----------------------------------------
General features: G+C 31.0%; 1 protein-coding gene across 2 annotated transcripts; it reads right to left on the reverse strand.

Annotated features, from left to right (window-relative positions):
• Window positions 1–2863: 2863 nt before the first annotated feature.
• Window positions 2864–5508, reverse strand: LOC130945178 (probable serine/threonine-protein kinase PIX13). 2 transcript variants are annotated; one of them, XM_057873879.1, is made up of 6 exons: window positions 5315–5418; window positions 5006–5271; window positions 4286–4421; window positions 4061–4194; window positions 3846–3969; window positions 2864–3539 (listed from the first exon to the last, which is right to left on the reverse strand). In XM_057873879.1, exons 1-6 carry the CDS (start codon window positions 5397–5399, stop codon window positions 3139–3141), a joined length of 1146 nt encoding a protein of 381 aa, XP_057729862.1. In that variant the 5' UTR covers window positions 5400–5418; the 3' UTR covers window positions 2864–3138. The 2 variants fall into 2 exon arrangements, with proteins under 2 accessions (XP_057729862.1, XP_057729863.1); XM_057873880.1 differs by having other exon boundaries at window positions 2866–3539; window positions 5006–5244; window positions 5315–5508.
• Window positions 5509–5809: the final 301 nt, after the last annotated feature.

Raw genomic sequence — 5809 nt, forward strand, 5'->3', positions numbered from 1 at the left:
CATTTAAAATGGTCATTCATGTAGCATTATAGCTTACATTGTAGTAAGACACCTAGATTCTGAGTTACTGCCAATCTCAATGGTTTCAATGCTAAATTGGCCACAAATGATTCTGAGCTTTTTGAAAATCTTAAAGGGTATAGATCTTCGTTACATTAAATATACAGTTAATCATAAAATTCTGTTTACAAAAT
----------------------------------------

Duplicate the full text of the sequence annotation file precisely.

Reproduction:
General features: G+C 31.0%; 1 protein-coding gene across 2 annotated transcripts; it reads right to left on the reverse strand.

Annotated features, from left to right (window-relative positions):
• Window positions 1–2863: 2863 nt before the first annotated feature.
• Window positions 2864–5508, reverse strand: LOC130945178 (probable serine/threonine-protein kinase PIX13). 2 transcript variants are annotated; one of them, XM_057873879.1, is made up of 6 exons: window positions 5315–5418; window positions 5006–5271; window positions 4286–4421; window positions 4061–4194; window positions 3846–3969; window positions 2864–3539 (listed from the first exon to the last, which is right to left on the reverse strand). In XM_057873879.1, exons 1-6 carry the CDS (start codon window positions 5397–5399, stop codon window positions 3139–3141), a joined length of 1146 nt encoding a protein of 381 aa, XP_057729862.1. In that variant the 5' UTR covers window positions 5400–5418; the 3' UTR covers window positions 2864–3138. The 2 variants fall into 2 exon arrangements, with proteins under 2 accessions (XP_057729862.1, XP_057729863.1); XM_057873880.1 differs by having other exon boundaries at window positions 2866–3539; window positions 5006–5244; window positions 5315–5508.
• Window positions 5509–5809: the final 301 nt, after the last annotated feature.

Raw genomic sequence — 5809 nt, forward strand, 5'->3', positions numbered from 1 at the left:
CATTTAAAATGGTCATTCATGTAGCATTATAGCTTACATTGTAGTAAGACACCTAGATTCTGAGTTACTGCCAATCTCAATGGTTTCAATGCTAAATTGGCCACAAATGATTCTGAGCTTTTTGAAAATCTTAAAGGGTATAGATCTTCGTTACATTAAATATACAGTTAATCATAAAATTCTGTTTACAAAAT